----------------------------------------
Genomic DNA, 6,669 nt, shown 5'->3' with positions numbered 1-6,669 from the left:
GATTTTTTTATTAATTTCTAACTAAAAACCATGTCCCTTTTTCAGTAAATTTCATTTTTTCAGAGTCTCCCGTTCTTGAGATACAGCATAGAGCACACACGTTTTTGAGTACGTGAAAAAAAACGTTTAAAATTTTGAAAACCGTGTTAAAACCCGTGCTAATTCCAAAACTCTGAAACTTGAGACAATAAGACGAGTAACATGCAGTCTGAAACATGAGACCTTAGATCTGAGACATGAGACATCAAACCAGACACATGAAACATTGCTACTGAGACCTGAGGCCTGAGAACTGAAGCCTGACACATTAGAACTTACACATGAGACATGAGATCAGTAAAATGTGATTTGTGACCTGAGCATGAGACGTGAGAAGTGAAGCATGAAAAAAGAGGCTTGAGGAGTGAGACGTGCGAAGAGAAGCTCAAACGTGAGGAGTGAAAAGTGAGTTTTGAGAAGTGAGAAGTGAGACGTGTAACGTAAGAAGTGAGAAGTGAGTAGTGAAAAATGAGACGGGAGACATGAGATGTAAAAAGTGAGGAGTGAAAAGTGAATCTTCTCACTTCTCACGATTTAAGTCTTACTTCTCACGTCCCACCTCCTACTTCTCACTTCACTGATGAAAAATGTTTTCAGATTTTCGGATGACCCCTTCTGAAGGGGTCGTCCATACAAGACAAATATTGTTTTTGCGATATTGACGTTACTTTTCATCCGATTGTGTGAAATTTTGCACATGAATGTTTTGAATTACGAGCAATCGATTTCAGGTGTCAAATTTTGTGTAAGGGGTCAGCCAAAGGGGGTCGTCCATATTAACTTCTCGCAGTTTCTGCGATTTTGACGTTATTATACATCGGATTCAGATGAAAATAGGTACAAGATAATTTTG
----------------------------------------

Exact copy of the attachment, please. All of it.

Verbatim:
Genomic DNA, 6,669 nt, shown 5'->3' with positions numbered 1-6,669 from the left:
GATTTTTTTATTAATTTCTAACTAAAAACCATGTCCCTTTTTCAGTAAATTTCATTTTTTCAGAGTCTCCCGTTCTTGAGATACAGCATAGAGCACACACGTTTTTGAGTACGTGAAAAAAAACGTTTAAAATTTTGAAAACCGTGTTAAAACCCGTGCTAATTCCAAAACTCTGAAACTTGAGACAATAAGACGAGTAACATGCAGTCTGAAACATGAGACCTTAGATCTGAGACATGAGACATCAAACCAGACACATGAAACATTGCTACTGAGACCTGAGGCCTGAGAACTGAAGCCTGACACATTAGAACTTACACATGAGACATGAGATCAGTAAAATGTGATTTGTGACCTGAGCATGAGACGTGAGAAGTGAAGCATGAAAAAAGAGGCTTGAGGAGTGAGACGTGCGAAGAGAAGCTCAAACGTGAGGAGTGAAAAGTGAGTTTTGAGAAGTGAGAAGTGAGACGTGTAACGTAAGAAGTGAGAAGTGAGTAGTGAAAAATGAGACGGGAGACATGAGATGTAAAAAGTGAGGAGTGAAAAGTGAATCTTCTCACTTCTCACGATTTAAGTCTTACTTCTCACGTCCCACCTCCTACTTCTCACTTCACTGATGAAAAATGTTTTCAGATTTTCGGATGACCCCTTCTGAAGGGGTCGTCCATACAAGACAAATATTGTTTTTGCGATATTGACGTTACTTTTCATCCGATTGTGTGAAATTTTGCACATGAATGTTTTGAATTACGAGCAATCGATTTCAGGTGTCAAATTTTGTGTAAGGGGTCAGCCAAAGGGGGTCGTCCATATTAACTTCTCGCAGTTTCTGCGATTTTGACGTTATTATACATCGGATTCAGATGAAAATAGGTACAAGATAATTTTG